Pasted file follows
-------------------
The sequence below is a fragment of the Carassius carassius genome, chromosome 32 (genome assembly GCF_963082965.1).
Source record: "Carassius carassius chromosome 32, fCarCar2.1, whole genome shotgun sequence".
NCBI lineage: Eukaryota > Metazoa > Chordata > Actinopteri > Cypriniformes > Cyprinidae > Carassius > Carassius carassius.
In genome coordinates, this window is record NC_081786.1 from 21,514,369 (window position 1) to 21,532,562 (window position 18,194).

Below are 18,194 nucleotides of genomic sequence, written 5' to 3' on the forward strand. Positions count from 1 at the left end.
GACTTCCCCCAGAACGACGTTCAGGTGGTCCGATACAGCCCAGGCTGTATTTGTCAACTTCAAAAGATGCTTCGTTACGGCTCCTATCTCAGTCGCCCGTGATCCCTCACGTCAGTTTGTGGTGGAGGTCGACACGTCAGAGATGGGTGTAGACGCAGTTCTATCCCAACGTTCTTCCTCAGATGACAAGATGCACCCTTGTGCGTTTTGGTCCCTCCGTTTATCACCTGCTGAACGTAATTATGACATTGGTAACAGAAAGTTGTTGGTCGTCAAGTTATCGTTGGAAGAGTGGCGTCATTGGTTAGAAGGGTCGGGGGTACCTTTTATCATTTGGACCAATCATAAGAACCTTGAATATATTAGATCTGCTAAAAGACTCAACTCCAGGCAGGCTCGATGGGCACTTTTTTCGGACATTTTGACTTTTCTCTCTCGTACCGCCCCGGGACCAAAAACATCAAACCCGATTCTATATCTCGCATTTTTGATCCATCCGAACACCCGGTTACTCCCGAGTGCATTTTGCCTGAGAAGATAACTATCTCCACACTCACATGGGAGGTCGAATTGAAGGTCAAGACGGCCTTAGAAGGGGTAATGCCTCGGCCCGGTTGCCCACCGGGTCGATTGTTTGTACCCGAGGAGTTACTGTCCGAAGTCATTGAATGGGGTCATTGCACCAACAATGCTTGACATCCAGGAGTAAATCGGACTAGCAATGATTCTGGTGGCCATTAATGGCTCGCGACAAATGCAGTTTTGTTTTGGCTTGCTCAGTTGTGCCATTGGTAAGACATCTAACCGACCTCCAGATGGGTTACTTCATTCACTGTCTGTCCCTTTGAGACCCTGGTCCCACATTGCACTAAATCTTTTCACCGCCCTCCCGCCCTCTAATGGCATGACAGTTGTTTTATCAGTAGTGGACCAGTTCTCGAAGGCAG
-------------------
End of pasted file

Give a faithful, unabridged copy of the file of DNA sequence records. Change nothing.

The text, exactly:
The sequence below is a fragment of the Carassius carassius genome, chromosome 32 (genome assembly GCF_963082965.1).
Source record: "Carassius carassius chromosome 32, fCarCar2.1, whole genome shotgun sequence".
NCBI lineage: Eukaryota > Metazoa > Chordata > Actinopteri > Cypriniformes > Cyprinidae > Carassius > Carassius carassius.
In genome coordinates, this window is record NC_081786.1 from 21,514,369 (window position 1) to 21,532,562 (window position 18,194).

Below are 18,194 nucleotides of genomic sequence, written 5' to 3' on the forward strand. Positions count from 1 at the left end.
GACTTCCCCCAGAACGACGTTCAGGTGGTCCGATACAGCCCAGGCTGTATTTGTCAACTTCAAAAGATGCTTCGTTACGGCTCCTATCTCAGTCGCCCGTGATCCCTCACGTCAGTTTGTGGTGGAGGTCGACACGTCAGAGATGGGTGTAGACGCAGTTCTATCCCAACGTTCTTCCTCAGATGACAAGATGCACCCTTGTGCGTTTTGGTCCCTCCGTTTATCACCTGCTGAACGTAATTATGACATTGGTAACAGAAAGTTGTTGGTCGTCAAGTTATCGTTGGAAGAGTGGCGTCATTGGTTAGAAGGGTCGGGGGTACCTTTTATCATTTGGACCAATCATAAGAACCTTGAATATATTAGATCTGCTAAAAGACTCAACTCCAGGCAGGCTCGATGGGCACTTTTTTCGGACATTTTGACTTTTCTCTCTCGTACCGCCCCGGGACCAAAAACATCAAACCCGATTCTATATCTCGCATTTTTGATCCATCCGAACACCCGGTTACTCCCGAGTGCATTTTGCCTGAGAAGATAACTATCTCCACACTCACATGGGAGGTCGAATTGAAGGTCAAGACGGCCTTAGAAGGGGTAATGCCTCGGCCCGGTTGCCCACCGGGTCGATTGTTTGTACCCGAGGAGTTACTGTCCGAAGTCATTGAATGGGGTCATTGCACCAACAATGCTTGACATCCAGGAGTAAATCGGACTAGCAATGATTCTGGTGGCCATTAATGGCTCGCGACAAATGCAGTTTTGTTTTGGCTTGCTCAGTTGTGCCATTGGTAAGACATCTAACCGACCTCCAGATGGGTTACTTCATTCACTGTCTGTCCCTTTGAGACCCTGGTCCCACATTGCACTAAATCTTTTCACCGCCCTCCCGCCCTCTAATGGCATGACAGTTGTTTTATCAGTAGTGGACCAGTTCTCGAAGGCAG